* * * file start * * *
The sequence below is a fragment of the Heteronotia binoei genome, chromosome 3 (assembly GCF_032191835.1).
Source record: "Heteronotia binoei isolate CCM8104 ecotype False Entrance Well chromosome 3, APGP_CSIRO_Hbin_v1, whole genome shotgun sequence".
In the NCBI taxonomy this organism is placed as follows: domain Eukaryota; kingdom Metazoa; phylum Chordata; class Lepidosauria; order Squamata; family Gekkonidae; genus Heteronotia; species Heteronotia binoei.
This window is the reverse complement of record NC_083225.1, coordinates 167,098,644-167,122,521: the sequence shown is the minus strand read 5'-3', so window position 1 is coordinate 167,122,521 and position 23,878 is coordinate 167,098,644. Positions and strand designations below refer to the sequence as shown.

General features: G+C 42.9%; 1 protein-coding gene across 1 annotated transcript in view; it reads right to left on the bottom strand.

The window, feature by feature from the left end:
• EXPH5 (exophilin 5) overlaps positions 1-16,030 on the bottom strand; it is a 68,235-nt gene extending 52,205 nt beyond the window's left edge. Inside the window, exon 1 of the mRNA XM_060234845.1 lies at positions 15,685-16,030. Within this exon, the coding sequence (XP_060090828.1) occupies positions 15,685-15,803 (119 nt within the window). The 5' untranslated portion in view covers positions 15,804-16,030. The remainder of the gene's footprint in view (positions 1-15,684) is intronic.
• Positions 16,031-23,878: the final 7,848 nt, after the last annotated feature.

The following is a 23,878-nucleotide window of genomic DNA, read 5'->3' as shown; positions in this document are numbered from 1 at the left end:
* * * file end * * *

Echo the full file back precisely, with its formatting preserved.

The sequence below is a fragment of the Heteronotia binoei genome, chromosome 3 (assembly GCF_032191835.1).
Source record: "Heteronotia binoei isolate CCM8104 ecotype False Entrance Well chromosome 3, APGP_CSIRO_Hbin_v1, whole genome shotgun sequence".
In the NCBI taxonomy this organism is placed as follows: domain Eukaryota; kingdom Metazoa; phylum Chordata; class Lepidosauria; order Squamata; family Gekkonidae; genus Heteronotia; species Heteronotia binoei.
This window is the reverse complement of record NC_083225.1, coordinates 167,098,644-167,122,521: the sequence shown is the minus strand read 5'-3', so window position 1 is coordinate 167,122,521 and position 23,878 is coordinate 167,098,644. Positions and strand designations below refer to the sequence as shown.

General features: G+C 42.9%; 1 protein-coding gene across 1 annotated transcript in view; it reads right to left on the bottom strand.

The window, feature by feature from the left end:
• EXPH5 (exophilin 5) overlaps positions 1-16,030 on the bottom strand; it is a 68,235-nt gene extending 52,205 nt beyond the window's left edge. Inside the window, exon 1 of the mRNA XM_060234845.1 lies at positions 15,685-16,030. Within this exon, the coding sequence (XP_060090828.1) occupies positions 15,685-15,803 (119 nt within the window). The 5' untranslated portion in view covers positions 15,804-16,030. The remainder of the gene's footprint in view (positions 1-15,684) is intronic.
• Positions 16,031-23,878: the final 7,848 nt, after the last annotated feature.

The following is a 23,878-nucleotide window of genomic DNA, read 5'->3' as shown; positions in this document are numbered from 1 at the left end: